v. Liberty Mortg. Corp., 2013 WL 6730298, at *4 (W.D. Mo. Dec. 19, 2013); Wivell v. Wells Fargo
Bank, N.A., 2013 WL 2089222, at **2-3 (W.D. Mo. May 14, 2013); and Caranchini v. Kozeny &
McCubbin, LLC, 2011 WL 5921364, at *3 (W.D. Mo. Nov. 28, 2011).
South, as successor trustee under the deed of trust, is merely a nominal party to this action.
Although the trustee of a deed of trust can be a proper defendant in a Missouri action to set aside a
foreclosure sale, Casper v. Lee, 245 S.W.2d 132, 138 (Mo. 1952) (en banc), it is well established
that the trustee is not an indispensable or even a necessary party without whose presence there could
not be a complete determination of the controversy. Id. Indeed, the Missouri Supreme Court has
held that a trustee named in a deed of trust is a “nominal party defendant” in an action to cancel a
deed of trust and enjoin a threatened foreclosure sale. Walker v. Allebach, 189 S.W.2d 282, 282
(Mo. 1945); see Brown v. Curtin, 52 S.W.2d 387, 392 (Mo. 1932) (en banc) (in action to enjoin
foreclosure of a deed of trust on real property “the trustee in the deed of trust is included as a more
or less formal defendant.”); Butts v. Swan, 269 S.W. 1, 2 (Mo. Ct. App. 1925) (in action to set aside
foreclosure sale, trustee who conducted sale “was made a party defendant, but his interest is only
nominal.”); cf. Stafford v. Fizer, 82 Mo. 393 (Mo. 1884) (trustee of deed of trust with power of sale
was a nominal party and “not a competent party to foreclose by suit without joining the beneficiary
Even where a trustee is alleged to have committed misconduct in carrying out his duties, as
here, the trustee remains a nominal party who is not necessary to a complete determination of the
controversy. See Casper, 245 S.W.2d at 136, 138-39 (although trustee was alleged to have
fraudulently and unlawfully conducted foreclosure sale, he was not a necessary party without whose
presence there could not be a complete determination of the controversy).
Plaintiff’s insistence that he asserts a “real claim” against South does not change this result.
Based on the Missouri precedent cited above, South is a nominal party even though plaintiff alleges
that South knowingly and purposely acted unlawfully in conducting the foreclosure sale. See id.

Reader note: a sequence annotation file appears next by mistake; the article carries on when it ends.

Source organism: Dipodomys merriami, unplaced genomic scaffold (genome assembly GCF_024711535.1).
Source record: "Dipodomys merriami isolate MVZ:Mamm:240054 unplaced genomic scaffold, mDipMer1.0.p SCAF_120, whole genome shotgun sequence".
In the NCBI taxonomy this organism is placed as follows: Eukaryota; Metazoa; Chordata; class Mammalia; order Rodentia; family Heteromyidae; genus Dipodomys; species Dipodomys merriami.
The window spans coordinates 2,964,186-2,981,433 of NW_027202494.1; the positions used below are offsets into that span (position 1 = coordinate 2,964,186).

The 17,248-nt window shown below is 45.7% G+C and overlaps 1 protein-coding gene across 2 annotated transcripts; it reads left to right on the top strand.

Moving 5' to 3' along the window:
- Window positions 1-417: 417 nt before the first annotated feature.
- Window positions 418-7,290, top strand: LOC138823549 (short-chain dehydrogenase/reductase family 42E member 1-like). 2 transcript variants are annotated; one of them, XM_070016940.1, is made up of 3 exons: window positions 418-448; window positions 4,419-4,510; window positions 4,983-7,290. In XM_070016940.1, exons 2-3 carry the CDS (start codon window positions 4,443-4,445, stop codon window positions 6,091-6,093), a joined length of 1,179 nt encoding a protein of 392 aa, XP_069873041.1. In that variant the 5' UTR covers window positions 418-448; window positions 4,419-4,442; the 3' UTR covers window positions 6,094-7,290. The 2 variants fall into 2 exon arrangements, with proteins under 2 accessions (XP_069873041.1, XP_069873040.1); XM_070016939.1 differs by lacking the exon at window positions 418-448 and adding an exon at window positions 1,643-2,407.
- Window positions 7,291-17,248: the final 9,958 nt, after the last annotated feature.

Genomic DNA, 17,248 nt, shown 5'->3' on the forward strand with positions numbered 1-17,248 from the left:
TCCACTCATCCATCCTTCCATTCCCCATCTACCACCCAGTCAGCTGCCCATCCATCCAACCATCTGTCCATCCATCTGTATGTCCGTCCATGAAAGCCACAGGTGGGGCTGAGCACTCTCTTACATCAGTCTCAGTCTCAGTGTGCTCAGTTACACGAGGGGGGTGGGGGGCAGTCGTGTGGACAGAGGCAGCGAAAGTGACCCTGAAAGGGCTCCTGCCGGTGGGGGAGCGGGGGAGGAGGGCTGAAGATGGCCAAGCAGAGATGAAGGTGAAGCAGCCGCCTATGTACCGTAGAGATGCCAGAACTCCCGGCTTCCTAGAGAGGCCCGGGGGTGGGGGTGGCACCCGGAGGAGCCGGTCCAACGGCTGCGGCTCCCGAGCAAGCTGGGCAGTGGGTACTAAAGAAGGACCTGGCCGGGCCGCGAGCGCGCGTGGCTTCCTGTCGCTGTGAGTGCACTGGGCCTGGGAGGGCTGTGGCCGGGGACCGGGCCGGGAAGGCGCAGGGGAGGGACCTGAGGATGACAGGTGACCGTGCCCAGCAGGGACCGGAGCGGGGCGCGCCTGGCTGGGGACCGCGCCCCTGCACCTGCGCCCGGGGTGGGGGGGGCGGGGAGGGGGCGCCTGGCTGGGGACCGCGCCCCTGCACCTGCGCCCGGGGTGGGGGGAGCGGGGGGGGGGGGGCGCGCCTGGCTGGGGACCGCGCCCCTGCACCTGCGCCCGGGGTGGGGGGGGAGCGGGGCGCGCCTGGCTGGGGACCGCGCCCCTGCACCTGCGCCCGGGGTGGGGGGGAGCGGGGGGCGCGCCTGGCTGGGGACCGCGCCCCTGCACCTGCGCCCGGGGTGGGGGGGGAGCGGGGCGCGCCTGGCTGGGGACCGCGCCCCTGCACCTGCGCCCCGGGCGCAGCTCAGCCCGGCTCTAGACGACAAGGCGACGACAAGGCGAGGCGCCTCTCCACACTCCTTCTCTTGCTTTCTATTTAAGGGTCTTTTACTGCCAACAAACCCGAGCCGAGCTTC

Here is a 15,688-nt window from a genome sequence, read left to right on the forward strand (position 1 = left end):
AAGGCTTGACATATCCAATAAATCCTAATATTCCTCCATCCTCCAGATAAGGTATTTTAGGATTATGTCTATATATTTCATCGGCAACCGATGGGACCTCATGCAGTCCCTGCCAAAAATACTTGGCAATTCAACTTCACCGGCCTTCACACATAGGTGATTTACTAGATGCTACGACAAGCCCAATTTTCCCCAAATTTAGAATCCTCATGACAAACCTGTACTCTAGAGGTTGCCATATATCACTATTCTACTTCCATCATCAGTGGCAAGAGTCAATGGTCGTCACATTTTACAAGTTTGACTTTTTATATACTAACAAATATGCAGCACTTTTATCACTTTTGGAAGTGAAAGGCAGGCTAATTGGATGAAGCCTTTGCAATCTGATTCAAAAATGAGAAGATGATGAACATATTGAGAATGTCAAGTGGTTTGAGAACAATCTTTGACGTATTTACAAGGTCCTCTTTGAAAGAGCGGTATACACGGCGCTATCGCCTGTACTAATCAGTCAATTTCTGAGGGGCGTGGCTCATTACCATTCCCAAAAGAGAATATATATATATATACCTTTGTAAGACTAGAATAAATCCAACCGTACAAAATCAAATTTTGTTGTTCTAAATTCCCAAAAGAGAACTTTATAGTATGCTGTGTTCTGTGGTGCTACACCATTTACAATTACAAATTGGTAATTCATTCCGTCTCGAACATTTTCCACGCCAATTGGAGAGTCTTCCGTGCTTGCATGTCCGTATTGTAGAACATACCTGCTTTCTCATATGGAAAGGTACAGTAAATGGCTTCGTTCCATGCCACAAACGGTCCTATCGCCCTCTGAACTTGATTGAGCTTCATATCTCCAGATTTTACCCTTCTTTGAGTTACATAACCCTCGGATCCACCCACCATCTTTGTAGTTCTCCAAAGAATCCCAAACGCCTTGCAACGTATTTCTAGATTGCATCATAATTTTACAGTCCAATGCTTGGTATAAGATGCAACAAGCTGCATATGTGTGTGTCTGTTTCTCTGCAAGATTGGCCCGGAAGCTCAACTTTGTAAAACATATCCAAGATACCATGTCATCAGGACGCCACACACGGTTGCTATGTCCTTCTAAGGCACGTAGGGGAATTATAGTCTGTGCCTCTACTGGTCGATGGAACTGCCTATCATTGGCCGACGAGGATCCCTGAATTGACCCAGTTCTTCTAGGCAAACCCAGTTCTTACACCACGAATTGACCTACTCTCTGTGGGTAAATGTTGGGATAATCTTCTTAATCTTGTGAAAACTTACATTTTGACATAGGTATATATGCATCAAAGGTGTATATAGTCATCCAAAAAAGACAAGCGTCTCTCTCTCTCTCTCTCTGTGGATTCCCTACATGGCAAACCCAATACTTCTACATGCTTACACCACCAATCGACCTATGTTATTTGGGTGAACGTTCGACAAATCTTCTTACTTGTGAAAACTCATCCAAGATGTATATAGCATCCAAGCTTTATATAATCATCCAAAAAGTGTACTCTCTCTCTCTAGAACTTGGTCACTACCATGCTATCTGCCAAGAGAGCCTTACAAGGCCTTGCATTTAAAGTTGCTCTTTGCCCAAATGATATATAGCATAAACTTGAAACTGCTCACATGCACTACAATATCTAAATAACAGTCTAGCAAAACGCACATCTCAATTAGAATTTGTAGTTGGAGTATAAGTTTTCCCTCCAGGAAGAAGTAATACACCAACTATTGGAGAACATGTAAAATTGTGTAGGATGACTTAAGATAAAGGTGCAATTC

Further, although Count I of the Amended Petition asserts a claim for damages against South,
plaintiff cannot recover damages in his wrongful foreclosure count. Missouri law recognizes two
distinct causes of action for wrongful foreclosure; one is a tort action and the other is an equitable
action. See Dobson v. Mortgage Elec. Registration Sys., Inc./GMAC Mortg. Corp., 259 S.W.3d 19,
22 (Mo. Ct. App. 2008) (discussing differences between the two actions). A party may not obtain
both the equitable relief of setting aside the foreclosure and damages at law for wrongful
foreclosure. Kennon v. Camp, 353 S.W.2d 693, 696 (Mo. 1962).
The Amended Petition does not specify which type of wrongful foreclosure action plaintiff
asserts, but it is necessarily an equitable action. “A plaintiff seeking damages in a wrongful
foreclosure action must plead and prove that when the foreclosure proceeding was begun, there was
no default on its part that would give rise to a right to foreclose.” Dobson, 259 S.W.3d at 22 (citing
cases). “If there is a right to foreclose, there can be no tort cause of action for wrongful
foreclosure.” Id. (citing cases). In contrast, if the mortgagee had the right to foreclose but the sale
is void or voidable, for example because notice of the sale was not provided to the owner of the
foreclosed property, the remedy is a suit in equity to set aside the sale. Id. A plaintiff asserting an
equitable claim of wrongful foreclosure does not have to prove that he was not in default, only that
the sale was void or voidable. Id. A plaintiff asserting an equitable claim cannot obtain damages
but rather can only seek to have the sale set aside. Id. (citing Peterson v. Kansas City Life Ins. Co.,
98 S.W.2d 770, 773-75 (Mo. 1936)).
Here, the Amended Petition does not allege that plaintiff was not in default when the
foreclosure proceeding was begun. Instead, it alleges that plaintiff was not given notice of the
foreclosure sale and, as a result, the foreclosure is void. Plaintiff’s claim for wrongful foreclosure
is therefore an equitable action for which he cannot obtain damages against South or any other
defendant, but rather can only seek to have the foreclosure set aside. There are no allegations that
South has an ownership interest in the foreclosed property or an independent right to sell or dispose
of it. The Court therefore agrees with the Western District decisions holding that in an equitable
wrongful foreclosure case, the trustee is a nominal party whose citizenship is disregarded for
purposes of federal diversity jurisdiction. See Wyatt, 2013 WL 6730298, at *4. The Court will
therefore disregard South’s citizenship in determining whether diversity jurisdiction exists in this
B. Defendants St. Louis County and MSD
The Amended Petition alleges that defendant St. Louis County is “a political authority to
whom real property taxes are due” on the foreclosed property and that it “may claim an interest and
has full right to lien on said property and sell said property for collection of taxes.” Am. Pet. at 1-2,
¶ 5. The petition alleges that MSD is a political subdivision of the State of Missouri with a lien on
the foreclosed property as a result of services rendered by it that remain unpaid. Am. Pet. at 2, ¶ 6;